The National Hurricane Center’s 5AM Wednesday update indicates strengthening for Tropical Storm Dorian and a slight turn to the north, but there’s still plenty of uncertainty to go around.
The 5-day cone always wobbles about but it’s especially so with Dorian because of the remaining uncertainty about the storm’s path in the area of Hispaniola and Puerto Rico. As that becomes clear later today, we’ll have a better idea of the Attractions area impact. The latest cone, for now, shows a Category 2 hurricane (max winds around 100 MPH) passing north of Castaway Cay and the rest of the Bahamas… and then located a little east of Cape Canaveral very early Monday morning.
Strength and path by the fifth day of the cone is always iffy, but uncertainty on the long-term strength and path of this storm is unusually high. Take a look at three of the major forecast models. Each of them disagree about the location of the storm around 8PM Sunday night. The European model shows a “direct hit” across the peninsula of Florida, whereas the American model shows a storm just skirting up the coast like Michael did a few years ago.
Regardless of exact path, there’s a chance that rain could be a big factor. The Weather Prediction Center’s long-term precipitation forecast is very high for the Attractions area over the coming week.
A word about uncertainty: We still honestly don’t know for sure what this thing is going to do in Central Florida. The NHC says the “uncertainty in the intensity forecast late this week remains higher than usual due to a large spread in the model guidance” (as we showed you above), but the NHC says that the threat of tropical storm or hurricane conditions along the Florida east coast has generally increased. Additionally, they add that…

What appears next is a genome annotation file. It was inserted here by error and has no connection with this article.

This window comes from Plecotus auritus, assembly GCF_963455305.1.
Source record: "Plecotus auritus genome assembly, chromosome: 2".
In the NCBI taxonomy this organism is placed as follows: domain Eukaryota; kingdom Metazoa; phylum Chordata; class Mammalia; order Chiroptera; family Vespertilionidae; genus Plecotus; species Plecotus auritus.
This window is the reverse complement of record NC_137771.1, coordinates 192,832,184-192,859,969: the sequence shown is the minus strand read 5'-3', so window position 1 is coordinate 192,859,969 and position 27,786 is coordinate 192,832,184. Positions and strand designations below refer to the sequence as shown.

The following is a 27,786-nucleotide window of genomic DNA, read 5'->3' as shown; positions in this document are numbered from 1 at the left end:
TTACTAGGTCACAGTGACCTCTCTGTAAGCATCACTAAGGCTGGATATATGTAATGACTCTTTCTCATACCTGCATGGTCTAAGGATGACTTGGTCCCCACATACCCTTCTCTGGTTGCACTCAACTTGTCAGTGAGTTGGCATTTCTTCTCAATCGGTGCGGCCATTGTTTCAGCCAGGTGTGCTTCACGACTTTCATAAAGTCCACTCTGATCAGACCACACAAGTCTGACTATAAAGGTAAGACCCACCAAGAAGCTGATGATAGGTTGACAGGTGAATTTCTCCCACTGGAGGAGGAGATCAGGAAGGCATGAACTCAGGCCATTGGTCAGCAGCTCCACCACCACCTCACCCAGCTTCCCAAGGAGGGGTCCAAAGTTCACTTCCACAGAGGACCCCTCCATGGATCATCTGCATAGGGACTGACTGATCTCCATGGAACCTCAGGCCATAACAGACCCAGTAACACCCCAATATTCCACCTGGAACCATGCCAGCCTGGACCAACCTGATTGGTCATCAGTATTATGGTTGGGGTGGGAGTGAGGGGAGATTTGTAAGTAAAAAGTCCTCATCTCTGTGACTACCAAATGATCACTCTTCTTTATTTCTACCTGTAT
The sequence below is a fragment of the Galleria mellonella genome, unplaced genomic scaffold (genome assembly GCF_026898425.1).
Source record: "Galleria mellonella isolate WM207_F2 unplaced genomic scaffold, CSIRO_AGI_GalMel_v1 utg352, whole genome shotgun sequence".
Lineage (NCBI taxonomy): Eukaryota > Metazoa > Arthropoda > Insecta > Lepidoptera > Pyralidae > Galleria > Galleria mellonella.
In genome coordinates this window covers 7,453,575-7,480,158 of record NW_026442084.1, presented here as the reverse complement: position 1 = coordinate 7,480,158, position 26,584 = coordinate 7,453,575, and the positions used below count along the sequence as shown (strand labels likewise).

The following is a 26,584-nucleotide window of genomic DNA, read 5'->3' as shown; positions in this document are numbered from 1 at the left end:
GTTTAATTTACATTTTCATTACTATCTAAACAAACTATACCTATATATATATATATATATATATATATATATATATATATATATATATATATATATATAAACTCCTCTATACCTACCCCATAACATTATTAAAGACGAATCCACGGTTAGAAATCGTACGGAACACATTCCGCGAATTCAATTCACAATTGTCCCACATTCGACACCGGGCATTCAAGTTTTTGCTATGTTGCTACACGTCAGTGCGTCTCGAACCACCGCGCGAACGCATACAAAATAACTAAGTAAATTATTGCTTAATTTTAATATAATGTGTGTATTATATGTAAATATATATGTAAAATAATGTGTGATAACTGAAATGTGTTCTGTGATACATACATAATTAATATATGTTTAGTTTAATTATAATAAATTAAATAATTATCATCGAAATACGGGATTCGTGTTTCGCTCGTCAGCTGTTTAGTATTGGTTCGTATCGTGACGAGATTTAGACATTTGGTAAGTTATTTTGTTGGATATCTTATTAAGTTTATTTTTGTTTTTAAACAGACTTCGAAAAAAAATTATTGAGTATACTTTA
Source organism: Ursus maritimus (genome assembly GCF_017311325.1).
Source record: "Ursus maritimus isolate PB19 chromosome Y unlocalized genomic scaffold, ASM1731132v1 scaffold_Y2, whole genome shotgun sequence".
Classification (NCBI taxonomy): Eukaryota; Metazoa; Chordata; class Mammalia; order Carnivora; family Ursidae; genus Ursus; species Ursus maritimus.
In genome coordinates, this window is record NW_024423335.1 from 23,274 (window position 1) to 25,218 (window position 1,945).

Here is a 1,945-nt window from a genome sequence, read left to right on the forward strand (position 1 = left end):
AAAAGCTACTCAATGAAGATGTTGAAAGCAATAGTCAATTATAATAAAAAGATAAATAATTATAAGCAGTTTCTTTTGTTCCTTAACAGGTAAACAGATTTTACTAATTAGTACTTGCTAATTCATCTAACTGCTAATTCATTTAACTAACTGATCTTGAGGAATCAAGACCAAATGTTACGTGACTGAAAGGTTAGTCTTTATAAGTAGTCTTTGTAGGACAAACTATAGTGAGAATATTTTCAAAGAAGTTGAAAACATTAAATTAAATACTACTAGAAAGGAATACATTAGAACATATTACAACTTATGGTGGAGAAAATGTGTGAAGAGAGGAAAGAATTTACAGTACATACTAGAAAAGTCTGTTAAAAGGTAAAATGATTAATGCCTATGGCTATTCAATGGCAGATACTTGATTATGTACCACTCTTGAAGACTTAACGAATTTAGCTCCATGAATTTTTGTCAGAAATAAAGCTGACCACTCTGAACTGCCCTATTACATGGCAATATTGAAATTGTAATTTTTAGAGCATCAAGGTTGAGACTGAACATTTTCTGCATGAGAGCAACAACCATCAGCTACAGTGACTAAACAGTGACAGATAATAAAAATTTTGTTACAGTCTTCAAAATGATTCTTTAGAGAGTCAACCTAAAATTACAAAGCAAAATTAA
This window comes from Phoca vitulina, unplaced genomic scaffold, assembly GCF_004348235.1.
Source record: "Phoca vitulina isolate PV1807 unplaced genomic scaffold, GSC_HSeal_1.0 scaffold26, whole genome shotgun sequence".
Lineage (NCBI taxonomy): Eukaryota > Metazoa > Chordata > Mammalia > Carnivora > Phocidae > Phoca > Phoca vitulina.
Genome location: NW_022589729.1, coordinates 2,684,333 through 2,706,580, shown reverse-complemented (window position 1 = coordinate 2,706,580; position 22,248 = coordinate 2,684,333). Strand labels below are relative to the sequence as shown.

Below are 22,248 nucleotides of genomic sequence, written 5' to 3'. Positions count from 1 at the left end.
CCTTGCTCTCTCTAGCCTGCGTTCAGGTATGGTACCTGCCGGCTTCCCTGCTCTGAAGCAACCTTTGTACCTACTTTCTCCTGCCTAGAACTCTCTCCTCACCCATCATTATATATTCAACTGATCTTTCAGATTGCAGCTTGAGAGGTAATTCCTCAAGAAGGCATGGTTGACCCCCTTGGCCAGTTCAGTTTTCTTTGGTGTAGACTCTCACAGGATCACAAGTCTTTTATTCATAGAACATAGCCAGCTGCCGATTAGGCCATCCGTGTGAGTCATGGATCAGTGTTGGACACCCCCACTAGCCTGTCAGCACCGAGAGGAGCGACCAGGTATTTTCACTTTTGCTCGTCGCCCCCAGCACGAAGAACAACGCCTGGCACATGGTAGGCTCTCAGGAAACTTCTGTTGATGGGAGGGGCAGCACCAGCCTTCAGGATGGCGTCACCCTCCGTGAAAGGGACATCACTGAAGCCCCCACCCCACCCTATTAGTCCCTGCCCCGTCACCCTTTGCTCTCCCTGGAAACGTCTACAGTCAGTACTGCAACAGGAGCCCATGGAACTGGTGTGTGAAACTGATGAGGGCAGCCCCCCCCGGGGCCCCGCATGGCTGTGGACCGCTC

… there has been considerable run-to-run variability among the models so confidence in the long term track remains low. In addition, users are reminded not to focus on the exact forecast points as the average 5-day track error is around 200 miles.
A word about strengthening: The storm’s expected strength has increased, but the model uncertainty still plays a part…
The NHC intensity forecast is increased from the previous one, especially at the longer forecast times, to be in better agreement with the latest models. This forecast, however, is still on the lower end of the guidance envelope, so additional upward adjustments could be needed if the guidance trends persists. It is also worth noting that the global models show Dorian increasing in size by the time it nears the southeast U.S.
Our vigil on this storm will continue. Once we get the storm past the Mona Passage, we’ll know more about its Floridian future. You MAY need to be ready to start executing your hurricane plan in the next day or so. We’ll know soon.